Whilst Shankar’s predicament had a happy ending, thousands of other profitable businesses were not so fortunate. According to data from the Federation of Small Businesses, 50,000 small businesses fail each year due to cash flow issues. Shankar’s story is a sobering demonstration of how the banks failures in 2007 and 2008 directly impacted the lifeblood of the UK’s enterprise sector, the SME’s.
The Alternative Finance Marketplace is changing
Shankar learnt an important lesson. Banks which provide working capital finance to any business, especially an SME, are able to decide the fate of that business as and when they chose. It does not matter how profitable the SME is, it is purely based on the risk an SME poses on the balance sheet of a large bank.
“SME’s and large banks are simply bad bedfellows,” commented Shankar.
“After my experience, I saw the opportunity for the invoice financing sector to grow away from the banks. There are almost six million small businesses in Britain today. Of those, less than one per cent are funded by high street banks! Something needed to be created, and the idea of Clear Factor was spawned,” added Shankar.
“SME’s today have very few choices for working capital. Low borrowing rates no longer exist as interest rates range from 12% to 100% per annum for SME loans via the alternative finance lenders. Most lenders require director guarantees, additional collateral and debentures on the business. SME invoice finance for most of the business community still remains at a very nascent stage of development. That is why we have launched Clear Factor to change the playing field forever.”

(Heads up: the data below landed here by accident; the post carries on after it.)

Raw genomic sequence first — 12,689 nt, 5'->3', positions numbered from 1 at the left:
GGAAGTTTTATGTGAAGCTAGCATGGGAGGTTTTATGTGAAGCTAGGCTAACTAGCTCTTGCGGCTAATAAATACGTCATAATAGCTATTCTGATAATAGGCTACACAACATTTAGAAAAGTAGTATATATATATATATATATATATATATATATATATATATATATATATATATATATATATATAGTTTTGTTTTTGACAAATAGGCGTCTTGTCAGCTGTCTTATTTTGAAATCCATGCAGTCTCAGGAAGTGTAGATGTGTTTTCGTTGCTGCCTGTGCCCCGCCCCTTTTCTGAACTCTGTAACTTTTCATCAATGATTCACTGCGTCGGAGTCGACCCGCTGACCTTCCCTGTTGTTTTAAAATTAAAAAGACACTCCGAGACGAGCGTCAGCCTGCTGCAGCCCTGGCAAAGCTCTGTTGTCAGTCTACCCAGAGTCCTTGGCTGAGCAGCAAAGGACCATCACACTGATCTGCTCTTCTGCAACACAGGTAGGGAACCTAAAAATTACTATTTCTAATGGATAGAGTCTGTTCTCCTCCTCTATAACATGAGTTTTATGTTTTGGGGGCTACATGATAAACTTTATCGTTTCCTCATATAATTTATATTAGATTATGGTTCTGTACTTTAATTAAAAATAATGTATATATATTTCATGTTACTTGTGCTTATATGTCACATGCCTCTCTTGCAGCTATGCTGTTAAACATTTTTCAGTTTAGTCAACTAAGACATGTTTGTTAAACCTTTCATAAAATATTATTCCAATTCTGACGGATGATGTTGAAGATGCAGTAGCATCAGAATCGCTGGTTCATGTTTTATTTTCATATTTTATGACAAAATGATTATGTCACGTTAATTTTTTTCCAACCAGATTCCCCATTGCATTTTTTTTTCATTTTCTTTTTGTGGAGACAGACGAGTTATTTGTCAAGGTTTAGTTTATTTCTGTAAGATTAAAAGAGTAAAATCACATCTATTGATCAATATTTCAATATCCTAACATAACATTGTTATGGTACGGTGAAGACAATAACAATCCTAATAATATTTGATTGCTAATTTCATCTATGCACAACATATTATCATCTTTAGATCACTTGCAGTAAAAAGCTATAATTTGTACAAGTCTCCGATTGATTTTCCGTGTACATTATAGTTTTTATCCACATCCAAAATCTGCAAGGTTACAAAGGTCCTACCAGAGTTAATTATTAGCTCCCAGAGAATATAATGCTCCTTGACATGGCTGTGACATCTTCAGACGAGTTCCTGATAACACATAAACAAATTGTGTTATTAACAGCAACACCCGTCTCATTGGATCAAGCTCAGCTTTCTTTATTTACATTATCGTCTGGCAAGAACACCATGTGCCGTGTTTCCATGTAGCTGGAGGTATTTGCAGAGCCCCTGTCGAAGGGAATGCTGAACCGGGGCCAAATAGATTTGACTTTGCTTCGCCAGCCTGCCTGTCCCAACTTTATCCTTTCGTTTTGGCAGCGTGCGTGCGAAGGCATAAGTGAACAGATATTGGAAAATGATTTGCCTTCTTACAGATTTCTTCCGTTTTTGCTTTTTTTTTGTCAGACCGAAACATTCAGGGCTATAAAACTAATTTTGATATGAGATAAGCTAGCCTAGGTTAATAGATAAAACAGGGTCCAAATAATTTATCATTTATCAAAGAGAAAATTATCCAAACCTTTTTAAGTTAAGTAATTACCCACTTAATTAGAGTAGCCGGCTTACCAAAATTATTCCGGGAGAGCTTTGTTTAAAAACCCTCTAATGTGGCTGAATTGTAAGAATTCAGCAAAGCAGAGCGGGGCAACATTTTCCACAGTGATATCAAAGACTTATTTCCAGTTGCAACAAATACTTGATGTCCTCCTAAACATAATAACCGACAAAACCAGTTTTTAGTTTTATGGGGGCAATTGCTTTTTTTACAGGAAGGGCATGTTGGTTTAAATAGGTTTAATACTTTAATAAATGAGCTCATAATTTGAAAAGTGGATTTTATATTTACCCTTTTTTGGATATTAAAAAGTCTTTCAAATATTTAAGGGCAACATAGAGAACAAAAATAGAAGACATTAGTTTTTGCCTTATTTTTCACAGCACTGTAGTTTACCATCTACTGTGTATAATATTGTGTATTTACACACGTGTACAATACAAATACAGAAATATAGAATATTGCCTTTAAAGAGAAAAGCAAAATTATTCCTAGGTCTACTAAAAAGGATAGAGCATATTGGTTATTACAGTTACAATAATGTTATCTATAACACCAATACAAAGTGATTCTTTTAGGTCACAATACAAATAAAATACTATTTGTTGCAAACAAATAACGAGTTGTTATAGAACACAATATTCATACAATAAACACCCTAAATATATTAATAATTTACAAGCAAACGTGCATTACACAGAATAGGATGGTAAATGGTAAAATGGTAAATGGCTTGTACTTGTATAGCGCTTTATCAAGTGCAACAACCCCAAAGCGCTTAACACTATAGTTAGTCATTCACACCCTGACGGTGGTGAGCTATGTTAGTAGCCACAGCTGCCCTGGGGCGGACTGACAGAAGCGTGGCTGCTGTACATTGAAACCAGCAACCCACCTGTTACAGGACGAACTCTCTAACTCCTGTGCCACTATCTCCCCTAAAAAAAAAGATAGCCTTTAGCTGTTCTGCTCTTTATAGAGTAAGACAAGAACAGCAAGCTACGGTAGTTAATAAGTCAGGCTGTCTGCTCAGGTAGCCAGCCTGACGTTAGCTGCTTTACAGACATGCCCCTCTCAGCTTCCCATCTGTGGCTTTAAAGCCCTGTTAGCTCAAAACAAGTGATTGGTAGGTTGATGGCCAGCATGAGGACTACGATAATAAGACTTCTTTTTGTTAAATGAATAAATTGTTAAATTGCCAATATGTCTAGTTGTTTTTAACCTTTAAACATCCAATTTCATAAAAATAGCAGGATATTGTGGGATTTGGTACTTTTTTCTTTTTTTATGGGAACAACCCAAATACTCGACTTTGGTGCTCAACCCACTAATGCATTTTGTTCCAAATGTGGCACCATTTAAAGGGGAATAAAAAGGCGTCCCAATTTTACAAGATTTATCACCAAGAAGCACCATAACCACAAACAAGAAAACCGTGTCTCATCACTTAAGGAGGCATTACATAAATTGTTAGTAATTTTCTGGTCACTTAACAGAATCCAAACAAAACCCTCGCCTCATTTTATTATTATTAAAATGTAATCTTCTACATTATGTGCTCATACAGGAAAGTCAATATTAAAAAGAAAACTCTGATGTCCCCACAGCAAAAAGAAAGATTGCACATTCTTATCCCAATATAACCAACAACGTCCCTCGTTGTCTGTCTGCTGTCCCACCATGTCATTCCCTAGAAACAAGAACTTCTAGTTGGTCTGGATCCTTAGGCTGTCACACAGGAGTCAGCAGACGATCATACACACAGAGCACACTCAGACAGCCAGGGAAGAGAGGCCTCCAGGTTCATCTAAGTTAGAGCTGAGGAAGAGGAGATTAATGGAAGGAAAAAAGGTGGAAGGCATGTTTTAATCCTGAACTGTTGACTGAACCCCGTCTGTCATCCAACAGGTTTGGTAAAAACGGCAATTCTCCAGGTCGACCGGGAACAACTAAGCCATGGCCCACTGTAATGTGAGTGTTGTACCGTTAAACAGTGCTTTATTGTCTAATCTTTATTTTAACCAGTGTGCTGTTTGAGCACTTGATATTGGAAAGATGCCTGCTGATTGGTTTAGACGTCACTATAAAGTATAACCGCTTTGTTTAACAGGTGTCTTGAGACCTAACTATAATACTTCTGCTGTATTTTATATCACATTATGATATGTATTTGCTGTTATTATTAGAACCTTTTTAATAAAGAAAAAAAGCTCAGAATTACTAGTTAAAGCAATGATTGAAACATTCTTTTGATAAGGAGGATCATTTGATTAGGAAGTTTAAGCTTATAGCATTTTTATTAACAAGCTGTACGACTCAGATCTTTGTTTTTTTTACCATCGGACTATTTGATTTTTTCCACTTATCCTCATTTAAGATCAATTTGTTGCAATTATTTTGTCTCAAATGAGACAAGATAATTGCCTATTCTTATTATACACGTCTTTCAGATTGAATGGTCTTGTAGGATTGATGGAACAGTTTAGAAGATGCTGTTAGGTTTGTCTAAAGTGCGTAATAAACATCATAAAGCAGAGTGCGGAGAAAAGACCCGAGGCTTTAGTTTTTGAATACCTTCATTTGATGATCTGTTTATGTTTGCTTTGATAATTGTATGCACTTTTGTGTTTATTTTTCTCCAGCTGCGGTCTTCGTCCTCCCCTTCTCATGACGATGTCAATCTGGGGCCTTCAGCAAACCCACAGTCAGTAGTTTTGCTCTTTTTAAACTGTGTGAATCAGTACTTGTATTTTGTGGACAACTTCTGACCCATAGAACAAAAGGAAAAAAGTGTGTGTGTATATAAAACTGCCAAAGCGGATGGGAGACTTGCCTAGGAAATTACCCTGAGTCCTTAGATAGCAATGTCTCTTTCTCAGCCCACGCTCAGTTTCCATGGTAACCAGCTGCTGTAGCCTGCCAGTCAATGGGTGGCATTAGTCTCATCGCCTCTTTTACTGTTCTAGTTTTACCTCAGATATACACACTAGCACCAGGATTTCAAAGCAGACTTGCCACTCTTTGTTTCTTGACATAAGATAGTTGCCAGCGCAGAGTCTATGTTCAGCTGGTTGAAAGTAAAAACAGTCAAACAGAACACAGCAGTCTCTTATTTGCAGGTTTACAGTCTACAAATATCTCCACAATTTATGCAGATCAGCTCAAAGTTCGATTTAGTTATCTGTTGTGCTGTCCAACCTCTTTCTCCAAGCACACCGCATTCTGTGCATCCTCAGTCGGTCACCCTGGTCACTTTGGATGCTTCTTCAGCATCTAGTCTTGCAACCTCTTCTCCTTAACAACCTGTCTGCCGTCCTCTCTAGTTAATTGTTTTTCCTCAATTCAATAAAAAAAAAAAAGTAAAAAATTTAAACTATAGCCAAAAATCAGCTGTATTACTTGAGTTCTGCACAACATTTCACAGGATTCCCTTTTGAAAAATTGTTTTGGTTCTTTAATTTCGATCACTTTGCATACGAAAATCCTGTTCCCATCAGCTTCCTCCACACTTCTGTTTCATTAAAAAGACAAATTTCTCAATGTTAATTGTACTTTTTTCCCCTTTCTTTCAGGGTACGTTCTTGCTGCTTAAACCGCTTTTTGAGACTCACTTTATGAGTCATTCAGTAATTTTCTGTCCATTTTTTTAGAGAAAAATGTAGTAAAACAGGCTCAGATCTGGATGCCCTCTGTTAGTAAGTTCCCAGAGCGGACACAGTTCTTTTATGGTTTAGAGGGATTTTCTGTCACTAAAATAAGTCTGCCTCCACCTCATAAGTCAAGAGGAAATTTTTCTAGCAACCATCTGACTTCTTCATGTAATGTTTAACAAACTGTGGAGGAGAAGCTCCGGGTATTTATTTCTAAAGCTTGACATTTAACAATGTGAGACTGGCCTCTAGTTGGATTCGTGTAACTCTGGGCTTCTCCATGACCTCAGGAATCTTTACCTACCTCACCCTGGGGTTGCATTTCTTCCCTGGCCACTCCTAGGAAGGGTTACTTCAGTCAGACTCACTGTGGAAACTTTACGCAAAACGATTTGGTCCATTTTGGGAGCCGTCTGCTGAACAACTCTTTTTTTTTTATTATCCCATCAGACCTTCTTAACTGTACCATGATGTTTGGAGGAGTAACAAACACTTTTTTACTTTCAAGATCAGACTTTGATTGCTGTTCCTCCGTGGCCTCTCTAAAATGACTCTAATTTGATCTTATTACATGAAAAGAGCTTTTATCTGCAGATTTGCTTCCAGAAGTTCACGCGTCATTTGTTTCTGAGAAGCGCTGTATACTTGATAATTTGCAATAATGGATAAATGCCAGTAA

Clear Factor’s mission
Clear Factor is positioning itself as a transparent, borderless and democratised global invoice-finance ecosystem, the like which has never been seen before. With a simple mission. To help small businesses access finance without punitive interest rates.
Utilising blockchain, smart contracts and through a unique auction system, Clear Factor will give every viable SME anywhere on the planet, in any currency, access to the affordable working capital they need to grow. The fair interest rate will be determined by the auction and agreed to by the SME.
During the invoice auction, the interest rate is agreed via smart contract mutual consensus. Investors invest in different interest-rate pots. The pot that fills up the earliest is offered to the SME. If the SME rejects the offer, the auction begins again.
All invoices are assessed twice – first by Clear Factor by entering into a legally binding contract with the debtor and latterly by an underwriter in the debtor’s country of residence.
As it is on the blockchain, all auction consensus details will be immutable and searchable to prevent fraud and the multiple selling of the same invoice across different platforms.
“We are focussing on micro and small segments of the SME market – those that are not currently serviced by banks for invoice finance. There are no lock-ins, impositions, hidden costs or contractual binds and there will always be a quick payment against the invoice. The only fee is the ecosystem fee which is 1.0% of the withdrawal amount taken and this applies to the SME, individual investor and trade investor,” summarised Shankar.
In addition to his role as Chairman of Clear Factor, Shankar is also Chairman of their partner firm, Decimal Factor. Clear Factor has been built on Decimal Factor’s existing and robust 10-year-old UK-based lending-brokerage platform, which has data on almost 700,000 UK SMEs and has obtained funding for 1,500 of them. Decimal Factor was founded in 2008 to help UK SMEs fund working capital requirements and is Financial Conduct Authority authorised. Partner lenders include Liberis, Funding Circle, Lloyds Banking Group, IWOCA, Fleximise and Boost Capital.
Clear Factor’s R&D firm Electi Consulting specialise in decentralised protocols, cryptography, cybersecurity, machine-learning and data science. It partners R3, Corda and University College of London Centre for Blockchain Technology.
A £2 trillion marketplace
The service, the team and its affiliate partners are set to not only tap in to but disrupt an existing £2 trillion marketplace.
“In the spirit of blockchain, we are truly borderless and providing a platform for small businesses to give them a fighting chance. If Clear Factor would have existed as an alternative finance option back then, it would have saved hundreds of thousands of businesses from going under.”